It must be ascertained that the person engaged in the course of conduct without malice, and the act was done while in the ordinary course of a lawful business, trade, profession, or enterprise; or for an industrial dispute; or to engage in political activities or discussion or communication concerning public affairs.
The courts can also exempt a person from punishment if you can prove it that;
You might be doing an action without knowing it constitutes a charge for stalking. You can also be a victim of stalking and not be aware. Here are some of the behaviours that can describe stalking.
You are going after your ex-partner, following them, making phone calls at night with the hopes of getting back together. You may think it's romantic, but if the other person feels harassed, you are stalking them.
You are in love with someone and develop an obsession, and you keep tracking and making contact with the person even after they ask you not to.
After a full out with a person, you threaten them or their family, promising to harm them. You send messages through telephone or emails showing that you know the schedules and whereabouts of the victims to make your threat real.
Other examples include and are not limited to the following actions against the will of the victim;
It must be shown that the action in question must have been intended, or if the individual knows that, (or is reckless about) whether stalking the other person would be likely;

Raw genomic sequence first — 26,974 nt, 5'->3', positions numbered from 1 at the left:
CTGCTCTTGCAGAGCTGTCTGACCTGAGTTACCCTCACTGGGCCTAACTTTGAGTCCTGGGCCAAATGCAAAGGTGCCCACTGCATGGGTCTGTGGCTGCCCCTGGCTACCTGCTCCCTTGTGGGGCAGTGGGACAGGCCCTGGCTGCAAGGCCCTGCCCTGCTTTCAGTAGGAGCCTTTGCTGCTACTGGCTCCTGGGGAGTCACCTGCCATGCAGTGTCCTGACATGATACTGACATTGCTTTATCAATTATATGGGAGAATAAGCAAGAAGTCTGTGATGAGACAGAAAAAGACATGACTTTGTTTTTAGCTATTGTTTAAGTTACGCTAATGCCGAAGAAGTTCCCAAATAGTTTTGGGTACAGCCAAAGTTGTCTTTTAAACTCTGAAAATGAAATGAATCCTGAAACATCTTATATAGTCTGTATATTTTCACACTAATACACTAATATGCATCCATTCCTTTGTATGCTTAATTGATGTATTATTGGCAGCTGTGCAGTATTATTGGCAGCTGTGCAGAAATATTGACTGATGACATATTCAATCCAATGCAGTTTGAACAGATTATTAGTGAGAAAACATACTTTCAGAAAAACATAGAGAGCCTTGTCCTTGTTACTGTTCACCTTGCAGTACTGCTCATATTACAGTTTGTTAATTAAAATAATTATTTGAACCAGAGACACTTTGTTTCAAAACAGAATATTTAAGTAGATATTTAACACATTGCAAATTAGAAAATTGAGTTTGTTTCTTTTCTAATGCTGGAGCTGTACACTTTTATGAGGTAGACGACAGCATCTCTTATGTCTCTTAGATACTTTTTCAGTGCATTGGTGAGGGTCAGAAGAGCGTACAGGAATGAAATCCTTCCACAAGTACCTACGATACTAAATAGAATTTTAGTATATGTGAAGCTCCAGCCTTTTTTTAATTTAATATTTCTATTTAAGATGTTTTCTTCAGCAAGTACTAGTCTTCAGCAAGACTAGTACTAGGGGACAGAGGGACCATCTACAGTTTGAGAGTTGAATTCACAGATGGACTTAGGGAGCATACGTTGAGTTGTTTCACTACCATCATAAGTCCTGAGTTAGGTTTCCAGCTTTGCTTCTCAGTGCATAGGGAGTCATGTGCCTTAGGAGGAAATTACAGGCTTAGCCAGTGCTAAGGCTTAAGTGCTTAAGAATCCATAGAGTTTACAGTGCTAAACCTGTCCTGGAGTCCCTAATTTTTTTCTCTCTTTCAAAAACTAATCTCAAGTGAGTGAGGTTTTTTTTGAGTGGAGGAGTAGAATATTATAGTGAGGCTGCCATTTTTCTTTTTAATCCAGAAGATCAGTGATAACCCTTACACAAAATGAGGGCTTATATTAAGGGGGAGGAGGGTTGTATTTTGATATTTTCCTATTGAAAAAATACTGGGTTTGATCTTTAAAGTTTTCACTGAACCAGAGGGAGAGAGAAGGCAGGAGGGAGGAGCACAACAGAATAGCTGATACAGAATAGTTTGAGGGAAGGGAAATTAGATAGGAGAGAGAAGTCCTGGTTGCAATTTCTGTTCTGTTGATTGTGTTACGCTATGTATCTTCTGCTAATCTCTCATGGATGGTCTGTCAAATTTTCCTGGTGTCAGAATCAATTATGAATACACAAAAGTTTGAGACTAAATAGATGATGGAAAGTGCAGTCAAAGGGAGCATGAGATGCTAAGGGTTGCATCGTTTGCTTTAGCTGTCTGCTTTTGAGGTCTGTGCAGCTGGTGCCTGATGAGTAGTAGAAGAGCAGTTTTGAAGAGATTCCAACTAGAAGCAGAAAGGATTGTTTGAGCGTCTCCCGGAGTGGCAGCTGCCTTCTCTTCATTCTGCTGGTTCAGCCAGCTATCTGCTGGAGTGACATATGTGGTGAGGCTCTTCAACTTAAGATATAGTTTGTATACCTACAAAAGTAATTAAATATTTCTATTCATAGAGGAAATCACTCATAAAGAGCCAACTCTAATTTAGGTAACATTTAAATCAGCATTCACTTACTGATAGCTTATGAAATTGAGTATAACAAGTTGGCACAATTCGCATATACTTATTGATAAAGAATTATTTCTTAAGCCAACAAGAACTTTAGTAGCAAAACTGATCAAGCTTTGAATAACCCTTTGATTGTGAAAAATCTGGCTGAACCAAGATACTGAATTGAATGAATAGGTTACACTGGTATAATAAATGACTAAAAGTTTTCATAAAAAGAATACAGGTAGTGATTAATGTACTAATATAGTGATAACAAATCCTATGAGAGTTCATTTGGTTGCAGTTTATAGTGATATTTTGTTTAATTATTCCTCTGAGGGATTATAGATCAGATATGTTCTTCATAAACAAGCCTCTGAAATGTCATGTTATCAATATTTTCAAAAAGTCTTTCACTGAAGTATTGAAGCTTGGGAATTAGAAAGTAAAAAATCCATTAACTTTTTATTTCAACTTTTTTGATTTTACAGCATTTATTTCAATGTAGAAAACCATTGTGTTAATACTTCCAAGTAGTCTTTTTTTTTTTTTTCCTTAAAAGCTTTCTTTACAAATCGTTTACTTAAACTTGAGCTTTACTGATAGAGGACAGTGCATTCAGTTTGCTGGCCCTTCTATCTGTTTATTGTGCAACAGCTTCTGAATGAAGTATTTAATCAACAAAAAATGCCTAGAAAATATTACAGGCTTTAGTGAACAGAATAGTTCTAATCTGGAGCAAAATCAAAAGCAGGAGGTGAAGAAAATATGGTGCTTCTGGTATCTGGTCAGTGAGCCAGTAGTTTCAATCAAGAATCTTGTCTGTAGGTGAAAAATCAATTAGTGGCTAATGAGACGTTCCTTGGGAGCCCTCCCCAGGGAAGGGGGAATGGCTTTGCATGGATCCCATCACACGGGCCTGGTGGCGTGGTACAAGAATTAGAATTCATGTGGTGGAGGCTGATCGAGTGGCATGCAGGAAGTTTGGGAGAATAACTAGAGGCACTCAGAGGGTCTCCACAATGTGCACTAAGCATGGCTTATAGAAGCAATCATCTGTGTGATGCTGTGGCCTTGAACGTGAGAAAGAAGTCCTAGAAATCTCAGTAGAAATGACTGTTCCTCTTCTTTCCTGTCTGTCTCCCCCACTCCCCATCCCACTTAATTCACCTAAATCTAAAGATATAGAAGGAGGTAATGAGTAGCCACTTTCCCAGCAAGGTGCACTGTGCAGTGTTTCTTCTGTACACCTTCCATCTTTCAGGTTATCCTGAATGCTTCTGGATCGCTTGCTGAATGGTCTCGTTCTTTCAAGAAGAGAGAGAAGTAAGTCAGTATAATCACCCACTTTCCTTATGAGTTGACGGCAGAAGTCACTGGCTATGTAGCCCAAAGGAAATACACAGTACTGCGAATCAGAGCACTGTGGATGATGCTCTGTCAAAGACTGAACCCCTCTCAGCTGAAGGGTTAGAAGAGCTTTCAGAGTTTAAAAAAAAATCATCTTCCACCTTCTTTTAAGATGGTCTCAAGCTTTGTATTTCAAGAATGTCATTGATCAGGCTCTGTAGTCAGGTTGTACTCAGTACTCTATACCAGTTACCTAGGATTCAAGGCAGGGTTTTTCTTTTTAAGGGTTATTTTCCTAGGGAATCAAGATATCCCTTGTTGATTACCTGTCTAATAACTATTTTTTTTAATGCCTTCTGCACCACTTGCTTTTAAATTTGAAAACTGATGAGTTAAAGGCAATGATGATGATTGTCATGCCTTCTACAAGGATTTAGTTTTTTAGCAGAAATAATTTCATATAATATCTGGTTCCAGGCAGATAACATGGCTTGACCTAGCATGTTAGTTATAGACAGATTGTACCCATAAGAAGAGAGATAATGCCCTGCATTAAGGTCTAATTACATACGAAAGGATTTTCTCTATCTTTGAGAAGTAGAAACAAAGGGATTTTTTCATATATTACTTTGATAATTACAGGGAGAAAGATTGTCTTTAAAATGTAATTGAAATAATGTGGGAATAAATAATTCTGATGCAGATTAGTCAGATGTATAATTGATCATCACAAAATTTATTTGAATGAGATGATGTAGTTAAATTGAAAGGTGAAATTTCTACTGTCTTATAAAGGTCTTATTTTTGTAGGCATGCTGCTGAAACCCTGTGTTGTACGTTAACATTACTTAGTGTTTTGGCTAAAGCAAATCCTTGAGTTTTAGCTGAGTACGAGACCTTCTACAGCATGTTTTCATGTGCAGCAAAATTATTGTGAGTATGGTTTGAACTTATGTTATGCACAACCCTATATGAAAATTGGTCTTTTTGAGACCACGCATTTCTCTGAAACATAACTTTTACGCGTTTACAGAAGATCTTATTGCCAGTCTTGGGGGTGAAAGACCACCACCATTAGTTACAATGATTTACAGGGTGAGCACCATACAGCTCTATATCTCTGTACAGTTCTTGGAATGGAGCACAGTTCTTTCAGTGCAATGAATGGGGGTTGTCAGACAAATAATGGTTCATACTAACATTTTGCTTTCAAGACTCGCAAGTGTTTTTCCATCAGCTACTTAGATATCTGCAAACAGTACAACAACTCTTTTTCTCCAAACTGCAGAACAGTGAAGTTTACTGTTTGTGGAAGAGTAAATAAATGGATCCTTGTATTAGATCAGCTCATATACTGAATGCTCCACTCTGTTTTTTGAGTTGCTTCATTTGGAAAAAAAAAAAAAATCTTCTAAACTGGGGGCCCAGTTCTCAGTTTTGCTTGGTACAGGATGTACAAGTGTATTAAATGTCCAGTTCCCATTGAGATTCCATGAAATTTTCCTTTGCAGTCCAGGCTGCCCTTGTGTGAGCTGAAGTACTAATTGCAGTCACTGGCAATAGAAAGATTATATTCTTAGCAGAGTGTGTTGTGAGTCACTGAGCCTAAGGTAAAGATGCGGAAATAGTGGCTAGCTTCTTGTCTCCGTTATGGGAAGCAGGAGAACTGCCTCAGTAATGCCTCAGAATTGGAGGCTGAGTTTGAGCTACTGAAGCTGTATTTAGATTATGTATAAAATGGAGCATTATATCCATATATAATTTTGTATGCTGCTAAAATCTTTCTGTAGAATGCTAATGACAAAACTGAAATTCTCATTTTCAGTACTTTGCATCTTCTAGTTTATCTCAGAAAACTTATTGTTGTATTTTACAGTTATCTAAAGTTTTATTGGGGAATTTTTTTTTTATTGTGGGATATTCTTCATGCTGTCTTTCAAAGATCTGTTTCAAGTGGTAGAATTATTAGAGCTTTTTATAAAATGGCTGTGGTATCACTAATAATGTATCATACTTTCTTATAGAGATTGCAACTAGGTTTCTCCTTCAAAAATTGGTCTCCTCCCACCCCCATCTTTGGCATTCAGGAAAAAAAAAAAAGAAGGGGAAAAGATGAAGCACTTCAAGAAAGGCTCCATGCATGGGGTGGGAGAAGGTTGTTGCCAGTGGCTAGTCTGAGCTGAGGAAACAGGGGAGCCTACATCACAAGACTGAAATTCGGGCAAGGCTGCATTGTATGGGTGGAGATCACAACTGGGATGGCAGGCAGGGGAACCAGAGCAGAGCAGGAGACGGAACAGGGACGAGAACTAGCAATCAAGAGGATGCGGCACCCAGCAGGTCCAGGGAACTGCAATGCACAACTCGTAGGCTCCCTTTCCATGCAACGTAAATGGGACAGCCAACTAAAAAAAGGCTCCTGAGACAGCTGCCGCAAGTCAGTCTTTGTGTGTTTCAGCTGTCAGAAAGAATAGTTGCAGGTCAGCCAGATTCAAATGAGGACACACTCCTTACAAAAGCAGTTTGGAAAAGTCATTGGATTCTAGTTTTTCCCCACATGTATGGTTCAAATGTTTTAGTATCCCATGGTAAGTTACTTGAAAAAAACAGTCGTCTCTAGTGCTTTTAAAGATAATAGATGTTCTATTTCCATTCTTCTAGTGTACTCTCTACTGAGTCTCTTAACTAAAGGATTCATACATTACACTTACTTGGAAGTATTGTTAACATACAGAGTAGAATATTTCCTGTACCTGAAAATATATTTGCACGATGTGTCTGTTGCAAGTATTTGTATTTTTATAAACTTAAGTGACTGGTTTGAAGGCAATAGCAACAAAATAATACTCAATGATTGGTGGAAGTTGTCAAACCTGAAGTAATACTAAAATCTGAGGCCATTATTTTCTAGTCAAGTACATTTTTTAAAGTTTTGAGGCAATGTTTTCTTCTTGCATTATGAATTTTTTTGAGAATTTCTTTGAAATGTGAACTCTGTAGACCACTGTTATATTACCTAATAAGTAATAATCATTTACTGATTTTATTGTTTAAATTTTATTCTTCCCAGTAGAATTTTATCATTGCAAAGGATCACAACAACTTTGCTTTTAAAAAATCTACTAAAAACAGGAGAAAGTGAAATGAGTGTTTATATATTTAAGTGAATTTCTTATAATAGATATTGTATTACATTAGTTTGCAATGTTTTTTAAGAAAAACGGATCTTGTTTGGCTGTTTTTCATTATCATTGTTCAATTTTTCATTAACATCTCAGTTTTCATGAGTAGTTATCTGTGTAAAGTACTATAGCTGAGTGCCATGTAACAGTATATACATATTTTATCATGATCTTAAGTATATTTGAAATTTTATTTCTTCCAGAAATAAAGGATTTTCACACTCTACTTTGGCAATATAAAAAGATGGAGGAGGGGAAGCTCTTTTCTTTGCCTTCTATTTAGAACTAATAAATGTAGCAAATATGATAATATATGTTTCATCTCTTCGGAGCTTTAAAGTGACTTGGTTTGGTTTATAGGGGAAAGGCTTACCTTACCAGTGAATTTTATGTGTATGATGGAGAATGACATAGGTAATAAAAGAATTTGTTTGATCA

The accused must have acted on more than one occasion.
As the name implies, cyberstalking is stalking carried out via the use of the computer or other technological channels. Typical forms of cyberstalking include receiving frightening, harassing, or scary email regularly; other examples include unsolicited communication with a person through a social networking website. It involves the use of electronic devices to:
Before depending on the state enacted laws against stalking to assist you, there are steps you can take to protect yourself. You can;
Court hearings concerning the issue will go on even if the culprit ignores the court order.
A breach of the order will attract penalties, or in the case of a court case, the defendant may be issued with a maximum sentence.
If an individual is convicted in Canberra for the offence of Stalking, the offence will show up as a disclosable court outcome (DCO) on the results of their criminal background check. The offence will get disclosed on a criminal history check in accordance with the Spent Convictions Scheme in the ACT.
Individuals can obtain a criminal background check online via the Australian National Character Check - ANCC® website.
Crimes Act 1900 (ACT) - https://www.legislation.act.gov.au/a/1900-40
Section 35 of the Crimes Act 1900 (ACT) (Austlii Reference) - http://www5.austlii.edu.au/au/legis/act/consol_act/ca190082/s35.html
E-safety commissioner - https://www.esafety.gov.au
Australian Privacy Foundation (Australian Stalking Laws) - https://privacy.org.au/resources/privacy-law/australia/